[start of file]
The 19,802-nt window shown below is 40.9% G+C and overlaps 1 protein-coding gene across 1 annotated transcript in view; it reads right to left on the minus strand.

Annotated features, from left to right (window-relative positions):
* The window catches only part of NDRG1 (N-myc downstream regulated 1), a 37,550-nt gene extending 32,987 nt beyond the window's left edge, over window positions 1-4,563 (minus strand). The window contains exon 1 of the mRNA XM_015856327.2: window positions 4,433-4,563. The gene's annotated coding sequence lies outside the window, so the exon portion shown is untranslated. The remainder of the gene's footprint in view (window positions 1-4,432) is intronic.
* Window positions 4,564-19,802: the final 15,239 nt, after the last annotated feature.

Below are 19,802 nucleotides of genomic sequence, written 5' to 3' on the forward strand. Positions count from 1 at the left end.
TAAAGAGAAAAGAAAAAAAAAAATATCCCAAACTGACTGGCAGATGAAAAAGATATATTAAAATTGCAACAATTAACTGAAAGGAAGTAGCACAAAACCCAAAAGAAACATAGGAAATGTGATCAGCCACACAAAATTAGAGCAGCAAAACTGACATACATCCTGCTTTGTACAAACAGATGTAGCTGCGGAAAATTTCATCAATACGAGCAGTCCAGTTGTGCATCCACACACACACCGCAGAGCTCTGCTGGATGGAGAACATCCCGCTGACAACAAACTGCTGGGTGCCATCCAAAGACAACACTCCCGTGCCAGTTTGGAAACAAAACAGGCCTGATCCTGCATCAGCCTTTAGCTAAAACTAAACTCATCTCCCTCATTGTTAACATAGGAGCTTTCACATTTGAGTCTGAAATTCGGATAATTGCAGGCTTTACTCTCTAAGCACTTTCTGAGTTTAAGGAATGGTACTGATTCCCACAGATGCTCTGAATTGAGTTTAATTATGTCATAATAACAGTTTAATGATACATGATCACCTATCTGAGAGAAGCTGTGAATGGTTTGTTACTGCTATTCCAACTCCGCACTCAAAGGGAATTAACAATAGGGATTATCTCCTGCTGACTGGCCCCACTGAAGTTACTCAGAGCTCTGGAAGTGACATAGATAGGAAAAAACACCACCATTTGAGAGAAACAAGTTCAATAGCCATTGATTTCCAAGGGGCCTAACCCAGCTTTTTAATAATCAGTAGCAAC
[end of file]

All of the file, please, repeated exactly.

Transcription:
The 19,802-nt window shown below is 40.9% G+C and overlaps 1 protein-coding gene across 1 annotated transcript in view; it reads right to left on the minus strand.

Annotated features, from left to right (window-relative positions):
* The window catches only part of NDRG1 (N-myc downstream regulated 1), a 37,550-nt gene extending 32,987 nt beyond the window's left edge, over window positions 1-4,563 (minus strand). The window contains exon 1 of the mRNA XM_015856327.2: window positions 4,433-4,563. The gene's annotated coding sequence lies outside the window, so the exon portion shown is untranslated. The remainder of the gene's footprint in view (window positions 1-4,432) is intronic.
* Window positions 4,564-19,802: the final 15,239 nt, after the last annotated feature.

Below are 19,802 nucleotides of genomic sequence, written 5' to 3' on the forward strand. Positions count from 1 at the left end.
TAAAGAGAAAAGAAAAAAAAAAATATCCCAAACTGACTGGCAGATGAAAAAGATATATTAAAATTGCAACAATTAACTGAAAGGAAGTAGCACAAAACCCAAAAGAAACATAGGAAATGTGATCAGCCACACAAAATTAGAGCAGCAAAACTGACATACATCCTGCTTTGTACAAACAGATGTAGCTGCGGAAAATTTCATCAATACGAGCAGTCCAGTTGTGCATCCACACACACACCGCAGAGCTCTGCTGGATGGAGAACATCCCGCTGACAACAAACTGCTGGGTGCCATCCAAAGACAACACTCCCGTGCCAGTTTGGAAACAAAACAGGCCTGATCCTGCATCAGCCTTTAGCTAAAACTAAACTCATCTCCCTCATTGTTAACATAGGAGCTTTCACATTTGAGTCTGAAATTCGGATAATTGCAGGCTTTACTCTCTAAGCACTTTCTGAGTTTAAGGAATGGTACTGATTCCCACAGATGCTCTGAATTGAGTTTAATTATGTCATAATAACAGTTTAATGATACATGATCACCTATCTGAGAGAAGCTGTGAATGGTTTGTTACTGCTATTCCAACTCCGCACTCAAAGGGAATTAACAATAGGGATTATCTCCTGCTGACTGGCCCCACTGAAGTTACTCAGAGCTCTGGAAGTGACATAGATAGGAAAAAACACCACCATTTGAGAGAAACAAGTTCAATAGCCATTGATTTCCAAGGGGCCTAACCCAGCTTTTTAATAATCAGTAGCAAC